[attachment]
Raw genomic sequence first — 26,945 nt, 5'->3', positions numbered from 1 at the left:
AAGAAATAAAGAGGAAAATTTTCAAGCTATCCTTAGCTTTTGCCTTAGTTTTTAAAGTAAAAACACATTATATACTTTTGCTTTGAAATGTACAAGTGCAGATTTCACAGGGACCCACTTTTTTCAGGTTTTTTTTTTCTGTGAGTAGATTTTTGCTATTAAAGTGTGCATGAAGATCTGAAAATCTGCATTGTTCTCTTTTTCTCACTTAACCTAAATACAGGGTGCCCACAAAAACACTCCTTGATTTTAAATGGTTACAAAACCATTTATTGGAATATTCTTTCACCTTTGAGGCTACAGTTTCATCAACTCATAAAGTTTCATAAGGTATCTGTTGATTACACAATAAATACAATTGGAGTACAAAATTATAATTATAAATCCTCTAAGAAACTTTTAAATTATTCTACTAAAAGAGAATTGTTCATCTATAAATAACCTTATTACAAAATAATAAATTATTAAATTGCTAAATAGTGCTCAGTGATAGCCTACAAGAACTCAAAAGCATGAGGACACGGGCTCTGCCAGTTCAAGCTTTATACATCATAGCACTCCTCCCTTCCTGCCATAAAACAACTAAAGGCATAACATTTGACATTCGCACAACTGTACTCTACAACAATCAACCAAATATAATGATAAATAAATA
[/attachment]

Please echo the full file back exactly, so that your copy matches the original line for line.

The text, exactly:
Raw genomic sequence first — 26,945 nt, 5'->3', positions numbered from 1 at the left:
AAGAAATAAAGAGGAAAATTTTCAAGCTATCCTTAGCTTTTGCCTTAGTTTTTAAAGTAAAAACACATTATATACTTTTGCTTTGAAATGTACAAGTGCAGATTTCACAGGGACCCACTTTTTTCAGGTTTTTTTTTTCTGTGAGTAGATTTTTGCTATTAAAGTGTGCATGAAGATCTGAAAATCTGCATTGTTCTCTTTTTCTCACTTAACCTAAATACAGGGTGCCCACAAAAACACTCCTTGATTTTAAATGGTTACAAAACCATTTATTGGAATATTCTTTCACCTTTGAGGCTACAGTTTCATCAACTCATAAAGTTTCATAAGGTATCTGTTGATTACACAATAAATACAATTGGAGTACAAAATTATAATTATAAATCCTCTAAGAAACTTTTAAATTATTCTACTAAAAGAGAATTGTTCATCTATAAATAACCTTATTACAAAATAATAAATTATTAAATTGCTAAATAGTGCTCAGTGATAGCCTACAAGAACTCAAAAGCATGAGGACACGGGCTCTGCCAGTTCAAGCTTTATACATCATAGCACTCCTCCCTTCCTGCCATAAAACAACTAAAGGCATAACATTTGACATTCGCACAACTGTACTCTACAACAATCAACCAAATATAATGATAAATAAATA